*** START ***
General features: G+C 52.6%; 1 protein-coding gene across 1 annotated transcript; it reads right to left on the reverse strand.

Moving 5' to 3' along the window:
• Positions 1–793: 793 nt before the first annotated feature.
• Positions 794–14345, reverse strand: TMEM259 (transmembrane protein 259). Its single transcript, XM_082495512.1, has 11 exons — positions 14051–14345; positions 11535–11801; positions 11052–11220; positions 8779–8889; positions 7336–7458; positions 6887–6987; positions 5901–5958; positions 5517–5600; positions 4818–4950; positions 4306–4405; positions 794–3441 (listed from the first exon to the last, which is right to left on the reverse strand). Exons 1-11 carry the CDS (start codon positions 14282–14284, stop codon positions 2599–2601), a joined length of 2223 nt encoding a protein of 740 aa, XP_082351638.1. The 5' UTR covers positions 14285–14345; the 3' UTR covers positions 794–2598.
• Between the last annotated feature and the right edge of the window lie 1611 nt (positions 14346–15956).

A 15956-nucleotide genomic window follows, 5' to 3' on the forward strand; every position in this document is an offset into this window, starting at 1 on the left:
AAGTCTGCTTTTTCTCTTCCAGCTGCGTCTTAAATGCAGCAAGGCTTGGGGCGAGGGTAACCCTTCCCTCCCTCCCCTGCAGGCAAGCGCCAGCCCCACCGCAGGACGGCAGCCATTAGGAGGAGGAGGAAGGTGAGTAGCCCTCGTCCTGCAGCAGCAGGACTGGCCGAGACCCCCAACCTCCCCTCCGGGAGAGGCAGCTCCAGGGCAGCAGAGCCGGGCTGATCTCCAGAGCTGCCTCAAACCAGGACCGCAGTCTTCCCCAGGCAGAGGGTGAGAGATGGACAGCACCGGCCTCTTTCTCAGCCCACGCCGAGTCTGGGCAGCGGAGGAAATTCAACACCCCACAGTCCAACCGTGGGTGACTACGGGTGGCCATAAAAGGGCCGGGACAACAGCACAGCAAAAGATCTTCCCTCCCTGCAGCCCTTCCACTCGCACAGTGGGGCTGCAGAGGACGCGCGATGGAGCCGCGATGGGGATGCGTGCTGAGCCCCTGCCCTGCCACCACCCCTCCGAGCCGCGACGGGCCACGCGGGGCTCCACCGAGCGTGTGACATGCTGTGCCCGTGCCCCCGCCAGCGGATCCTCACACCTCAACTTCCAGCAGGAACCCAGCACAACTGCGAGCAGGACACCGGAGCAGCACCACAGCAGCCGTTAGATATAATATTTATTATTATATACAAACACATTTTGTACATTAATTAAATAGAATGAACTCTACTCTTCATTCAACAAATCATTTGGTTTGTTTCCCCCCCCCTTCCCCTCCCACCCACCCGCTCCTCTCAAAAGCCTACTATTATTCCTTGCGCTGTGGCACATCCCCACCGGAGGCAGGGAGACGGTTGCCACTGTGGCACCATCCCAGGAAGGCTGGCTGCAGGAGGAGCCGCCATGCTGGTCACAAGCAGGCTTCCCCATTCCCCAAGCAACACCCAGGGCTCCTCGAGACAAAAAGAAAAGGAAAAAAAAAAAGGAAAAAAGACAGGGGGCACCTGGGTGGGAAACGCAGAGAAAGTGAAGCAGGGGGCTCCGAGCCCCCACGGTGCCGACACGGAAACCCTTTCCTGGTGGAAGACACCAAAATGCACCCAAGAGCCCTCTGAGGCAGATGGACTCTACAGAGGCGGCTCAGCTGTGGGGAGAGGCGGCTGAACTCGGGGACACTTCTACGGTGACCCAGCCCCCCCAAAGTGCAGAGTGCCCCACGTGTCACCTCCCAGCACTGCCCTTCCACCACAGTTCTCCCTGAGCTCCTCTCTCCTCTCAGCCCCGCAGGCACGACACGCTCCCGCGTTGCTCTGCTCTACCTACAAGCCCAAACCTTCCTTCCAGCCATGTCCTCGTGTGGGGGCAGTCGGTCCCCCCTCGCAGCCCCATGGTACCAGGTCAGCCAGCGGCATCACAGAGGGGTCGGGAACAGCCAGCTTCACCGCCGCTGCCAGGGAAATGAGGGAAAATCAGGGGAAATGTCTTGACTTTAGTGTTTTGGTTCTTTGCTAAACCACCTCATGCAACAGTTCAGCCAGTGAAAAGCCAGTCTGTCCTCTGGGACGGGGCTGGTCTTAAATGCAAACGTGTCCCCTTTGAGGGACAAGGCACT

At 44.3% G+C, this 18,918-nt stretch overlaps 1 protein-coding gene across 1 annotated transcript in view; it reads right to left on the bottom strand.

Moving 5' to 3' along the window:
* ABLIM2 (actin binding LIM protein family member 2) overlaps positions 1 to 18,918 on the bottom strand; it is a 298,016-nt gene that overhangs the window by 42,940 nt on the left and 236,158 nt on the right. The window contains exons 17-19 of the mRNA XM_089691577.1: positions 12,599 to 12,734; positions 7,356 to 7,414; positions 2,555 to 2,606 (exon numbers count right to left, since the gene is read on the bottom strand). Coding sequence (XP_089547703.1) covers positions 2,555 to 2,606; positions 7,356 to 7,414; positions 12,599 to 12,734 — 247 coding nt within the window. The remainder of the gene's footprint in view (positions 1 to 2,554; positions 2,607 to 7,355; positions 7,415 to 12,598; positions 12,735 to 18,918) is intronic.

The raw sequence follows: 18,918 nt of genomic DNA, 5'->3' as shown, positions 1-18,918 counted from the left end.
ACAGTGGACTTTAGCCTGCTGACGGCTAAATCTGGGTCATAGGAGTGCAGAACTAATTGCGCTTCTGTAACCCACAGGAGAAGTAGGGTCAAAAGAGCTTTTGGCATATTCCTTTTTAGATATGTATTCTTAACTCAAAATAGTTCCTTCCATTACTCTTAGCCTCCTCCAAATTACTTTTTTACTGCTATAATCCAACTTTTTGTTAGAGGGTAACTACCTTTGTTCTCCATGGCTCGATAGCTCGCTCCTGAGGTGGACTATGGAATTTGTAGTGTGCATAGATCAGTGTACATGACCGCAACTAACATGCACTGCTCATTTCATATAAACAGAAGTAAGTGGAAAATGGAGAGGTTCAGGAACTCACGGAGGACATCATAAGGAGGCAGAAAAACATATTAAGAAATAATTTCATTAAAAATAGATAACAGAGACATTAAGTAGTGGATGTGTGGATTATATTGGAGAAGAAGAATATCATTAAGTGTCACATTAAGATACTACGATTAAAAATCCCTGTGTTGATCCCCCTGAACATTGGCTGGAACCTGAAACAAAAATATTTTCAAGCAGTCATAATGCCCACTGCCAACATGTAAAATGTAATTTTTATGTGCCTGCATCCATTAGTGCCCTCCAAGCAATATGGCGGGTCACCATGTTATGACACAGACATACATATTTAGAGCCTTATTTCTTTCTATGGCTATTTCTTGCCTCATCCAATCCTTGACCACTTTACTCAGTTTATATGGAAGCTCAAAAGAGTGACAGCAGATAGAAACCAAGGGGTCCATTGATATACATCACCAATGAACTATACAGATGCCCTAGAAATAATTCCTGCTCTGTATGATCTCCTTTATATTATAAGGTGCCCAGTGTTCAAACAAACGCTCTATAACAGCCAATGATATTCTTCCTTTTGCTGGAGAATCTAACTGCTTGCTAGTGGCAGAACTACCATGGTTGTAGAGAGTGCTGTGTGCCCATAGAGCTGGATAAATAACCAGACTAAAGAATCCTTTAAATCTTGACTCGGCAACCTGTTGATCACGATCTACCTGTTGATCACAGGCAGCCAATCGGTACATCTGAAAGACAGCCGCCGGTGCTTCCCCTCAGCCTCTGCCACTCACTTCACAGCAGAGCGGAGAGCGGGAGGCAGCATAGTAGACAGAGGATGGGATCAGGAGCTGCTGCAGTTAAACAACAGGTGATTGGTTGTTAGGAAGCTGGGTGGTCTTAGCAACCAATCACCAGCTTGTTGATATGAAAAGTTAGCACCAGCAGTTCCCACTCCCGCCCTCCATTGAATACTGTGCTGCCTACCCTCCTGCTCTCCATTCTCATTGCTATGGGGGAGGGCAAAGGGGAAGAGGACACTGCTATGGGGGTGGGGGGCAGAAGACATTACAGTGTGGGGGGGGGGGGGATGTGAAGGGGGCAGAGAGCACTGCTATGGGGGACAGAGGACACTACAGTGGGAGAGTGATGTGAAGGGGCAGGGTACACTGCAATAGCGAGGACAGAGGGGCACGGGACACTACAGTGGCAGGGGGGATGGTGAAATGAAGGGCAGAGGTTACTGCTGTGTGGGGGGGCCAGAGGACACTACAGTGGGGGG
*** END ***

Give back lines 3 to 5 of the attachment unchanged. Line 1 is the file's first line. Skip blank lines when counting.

• Positions 1–793: 793 nt before the first annotated feature.
• Positions 794–14345, reverse strand: TMEM259 (transmembrane protein 259). Its single transcript, XM_082495512.1, has 11 exons — positions 14051–14345; positions 11535–11801; positions 11052–11220; positions 8779–8889; positions 7336–7458; positions 6887–6987; positions 5901–5958; positions 5517–5600; positions 4818–4950; positions 4306–4405; positions 794–3441 (listed from the first exon to the last, which is right to left on the reverse strand). Exons 1-11 carry the CDS (start codon positions 14282–14284, stop codon positions 2599–2601), a joined length of 2223 nt encoding a protein of 740 aa, XP_082351638.1. The 5' UTR covers positions 14285–14345; the 3' UTR covers positions 794–2598.
• Between the last annotated feature and the right edge of the window lie 1611 nt (positions 14346–15956).